Second, the movie is very well executed. All actors are quite good, starting with the young Duke, who delivers a very solid and typical performance. The directing is also first-rate, as is the cinematography (as far as be judged from the rather good Laserdisc and DVD transfers); only the editing does perhaps leave something to be desired, but not to the point of preventing appreciating the other qualities of the movie.
I'd like to finish this review by emphasizing that my rating (7/10) is actually pretty conservative and prudent. If I were to go by my heart and forget about my "brain", I would rate this movie a 10/10.
Trust a movie buff and rent or buy "Tall in the Saddle"; you will not be disappointed.
A stranger named Rocklin (Wayne) arrives in town on a stagecoach driven by a whiskey swilling driver named Dave (George "Gabby" Hayes)seeking a local rancher Red Cardell who had offered hum a job. It turns out that Cardell has been murdered and his niece Clara Cardell (Audrey Long), along with her crusty old guardian Miss Martin (Elizabeth Risdon) have come to claim her uncle's ranch. Judge Garvey (Ward Bond) is looking after the Cardell's affairs and has plans of his own for the property.
Meanwhile Rocklin faces down young Clint Harolday (Russell Wade) in a card game and sends the young man home embarrassed. The next day Rocklin encounters Clint's firebrand sister Arly who takes after him with her gun. However,there is an immediate attraction between the two although Rocklin is also attracted to the lovely Clara at the same time.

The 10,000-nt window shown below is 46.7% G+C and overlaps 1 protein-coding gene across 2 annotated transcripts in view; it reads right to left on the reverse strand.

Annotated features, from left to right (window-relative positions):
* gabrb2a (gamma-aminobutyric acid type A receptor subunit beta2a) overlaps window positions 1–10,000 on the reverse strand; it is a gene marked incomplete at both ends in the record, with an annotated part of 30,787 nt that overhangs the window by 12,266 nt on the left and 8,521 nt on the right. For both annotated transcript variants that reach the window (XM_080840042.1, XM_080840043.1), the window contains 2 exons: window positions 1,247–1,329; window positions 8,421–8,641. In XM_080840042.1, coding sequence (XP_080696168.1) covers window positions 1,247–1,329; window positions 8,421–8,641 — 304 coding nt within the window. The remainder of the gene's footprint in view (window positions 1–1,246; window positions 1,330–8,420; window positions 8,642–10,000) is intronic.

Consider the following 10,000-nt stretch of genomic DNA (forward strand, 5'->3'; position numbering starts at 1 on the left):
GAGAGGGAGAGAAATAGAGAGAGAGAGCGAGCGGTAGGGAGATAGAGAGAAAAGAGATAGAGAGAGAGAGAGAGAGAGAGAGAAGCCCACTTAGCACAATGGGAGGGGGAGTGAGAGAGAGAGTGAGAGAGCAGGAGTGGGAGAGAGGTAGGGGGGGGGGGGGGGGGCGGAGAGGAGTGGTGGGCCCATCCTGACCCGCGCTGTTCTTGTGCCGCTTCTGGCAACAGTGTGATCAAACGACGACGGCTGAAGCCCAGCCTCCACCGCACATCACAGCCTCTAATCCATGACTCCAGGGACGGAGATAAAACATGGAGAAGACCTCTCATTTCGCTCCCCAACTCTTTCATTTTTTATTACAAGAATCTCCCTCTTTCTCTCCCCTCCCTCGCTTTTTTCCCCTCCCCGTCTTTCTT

Judge Garvey and Miss Martin scheme to wrest control of the Cardell ranch from Clara. Rocklin takes a job with the Harolday ranch at the request of Harolday (Donald Douglas)to keep an eye on things and find out who murdered Cardell. Of course he clashes with Arly and she winds up firing him.
Later Rocklin is framed for the murder of young Clint and flees the town seeking to clear himself. Arly along with her sinister bodyguard Taro (Frank Puglia), who has witnessed the murder, also seek the truth. Finally Rocklin has a showdown with Garvey and his boys (Paul Fix, Harry Woods) learns the identity of the real killer and.........
Wayne is Wayne the true and honest rough and tough hero once again, a role that he had come to perfect. Raines is beautiful and feisty as the scrappy Arly. Audrey Long is more of the stereo typed western heroine as Clara. Gabby Hayes, in his final appearance with Wayne is well, Gabby Hayes the cantankerous old timer that we all came to love. Ward Bond makes a swarthy villain. Oddly enough, although he and Wayne were life long personal friends, they did not appear together that often prior to this film. Frank Puglia as the sinister Taro was unbilled in this film but stands out nonetheless.
In addition to Harry Woods and Paul Fix (who also co-wrote the script), there are several western veterans in the supporting cast. Look for Raymond Hatton as Hayes' drinking pal, Emory Parnell as the sheriff, and Cy Kendall, Russell Simpson, Eddie Waller, Hank Bell and Clem Bevans in a variety of roles. And from the blink and you'll miss him department, a very young Ben Johnson as a townsman.